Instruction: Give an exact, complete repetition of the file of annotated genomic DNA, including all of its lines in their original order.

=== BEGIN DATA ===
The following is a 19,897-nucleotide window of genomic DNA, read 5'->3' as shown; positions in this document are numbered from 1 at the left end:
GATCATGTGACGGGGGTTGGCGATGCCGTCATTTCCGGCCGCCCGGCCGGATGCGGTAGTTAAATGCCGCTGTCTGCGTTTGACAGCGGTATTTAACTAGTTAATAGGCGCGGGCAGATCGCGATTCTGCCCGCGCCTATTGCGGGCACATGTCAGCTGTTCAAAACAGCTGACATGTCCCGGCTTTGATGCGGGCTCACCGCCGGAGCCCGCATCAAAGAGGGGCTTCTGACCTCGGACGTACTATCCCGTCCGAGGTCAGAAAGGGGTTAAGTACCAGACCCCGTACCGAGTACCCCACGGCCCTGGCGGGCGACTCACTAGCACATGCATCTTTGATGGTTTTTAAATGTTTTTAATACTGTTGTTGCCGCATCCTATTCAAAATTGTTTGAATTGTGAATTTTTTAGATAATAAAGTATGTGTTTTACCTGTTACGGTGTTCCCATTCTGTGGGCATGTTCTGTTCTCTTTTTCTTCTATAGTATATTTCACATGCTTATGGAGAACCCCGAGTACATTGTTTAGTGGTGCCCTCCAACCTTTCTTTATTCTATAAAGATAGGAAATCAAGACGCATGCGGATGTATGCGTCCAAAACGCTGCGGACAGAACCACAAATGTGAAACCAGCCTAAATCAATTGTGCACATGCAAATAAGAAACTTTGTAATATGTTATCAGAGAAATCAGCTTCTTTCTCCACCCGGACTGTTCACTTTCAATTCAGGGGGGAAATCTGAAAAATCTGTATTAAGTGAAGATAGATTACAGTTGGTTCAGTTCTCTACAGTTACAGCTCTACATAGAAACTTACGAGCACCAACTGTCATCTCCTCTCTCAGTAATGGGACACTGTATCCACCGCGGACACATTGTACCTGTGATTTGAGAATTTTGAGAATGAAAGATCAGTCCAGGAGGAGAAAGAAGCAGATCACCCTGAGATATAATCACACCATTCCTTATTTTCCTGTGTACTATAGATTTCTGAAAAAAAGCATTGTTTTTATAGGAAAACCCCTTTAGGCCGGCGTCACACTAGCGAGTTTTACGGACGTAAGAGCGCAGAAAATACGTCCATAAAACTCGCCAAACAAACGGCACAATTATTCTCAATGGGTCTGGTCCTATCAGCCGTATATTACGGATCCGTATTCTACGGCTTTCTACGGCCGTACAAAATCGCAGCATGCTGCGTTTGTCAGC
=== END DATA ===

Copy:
The following is a 19,897-nucleotide window of genomic DNA, read 5'->3' as shown; positions in this document are numbered from 1 at the left end:
GATCATGTGACGGGGGTTGGCGATGCCGTCATTTCCGGCCGCCCGGCCGGATGCGGTAGTTAAATGCCGCTGTCTGCGTTTGACAGCGGTATTTAACTAGTTAATAGGCGCGGGCAGATCGCGATTCTGCCCGCGCCTATTGCGGGCACATGTCAGCTGTTCAAAACAGCTGACATGTCCCGGCTTTGATGCGGGCTCACCGCCGGAGCCCGCATCAAAGAGGGGCTTCTGACCTCGGACGTACTATCCCGTCCGAGGTCAGAAAGGGGTTAAGTACCAGACCCCGTACCGAGTACCCCACGGCCCTGGCGGGCGACTCACTAGCACATGCATCTTTGATGGTTTTTAAATGTTTTTAATACTGTTGTTGCCGCATCCTATTCAAAATTGTTTGAATTGTGAATTTTTTAGATAATAAAGTATGTGTTTTACCTGTTACGGTGTTCCCATTCTGTGGGCATGTTCTGTTCTCTTTTTCTTCTATAGTATATTTCACATGCTTATGGAGAACCCCGAGTACATTGTTTAGTGGTGCCCTCCAACCTTTCTTTATTCTATAAAGATAGGAAATCAAGACGCATGCGGATGTATGCGTCCAAAACGCTGCGGACAGAACCACAAATGTGAAACCAGCCTAAATCAATTGTGCACATGCAAATAAGAAACTTTGTAATATGTTATCAGAGAAATCAGCTTCTTTCTCCACCCGGACTGTTCACTTTCAATTCAGGGGGGAAATCTGAAAAATCTGTATTAAGTGAAGATAGATTACAGTTGGTTCAGTTCTCTACAGTTACAGCTCTACATAGAAACTTACGAGCACCAACTGTCATCTCCTCTCTCAGTAATGGGACACTGTATCCACCGCGGACACATTGTACCTGTGATTTGAGAATTTTGAGAATGAAAGATCAGTCCAGGAGGAGAAAGAAGCAGATCACCCTGAGATATAATCACACCATTCCTTATTTTCCTGTGTACTATAGATTTCTGAAAAAAAGCATTGTTTTTATAGGAAAACCCCTTTAGGCCGGCGTCACACTAGCGAGTTTTACGGACGTAAGAGCGCAGAAAATACGTCCATAAAACTCGCCAAACAAACGGCACAATTATTCTCAATGGGTCTGGTCCTATCAGCCGTATATTACGGATCCGTATTCTACGGCTTTCTACGGCCGTACAAAATCGCAGCATGCTGCGTTTGTCAGC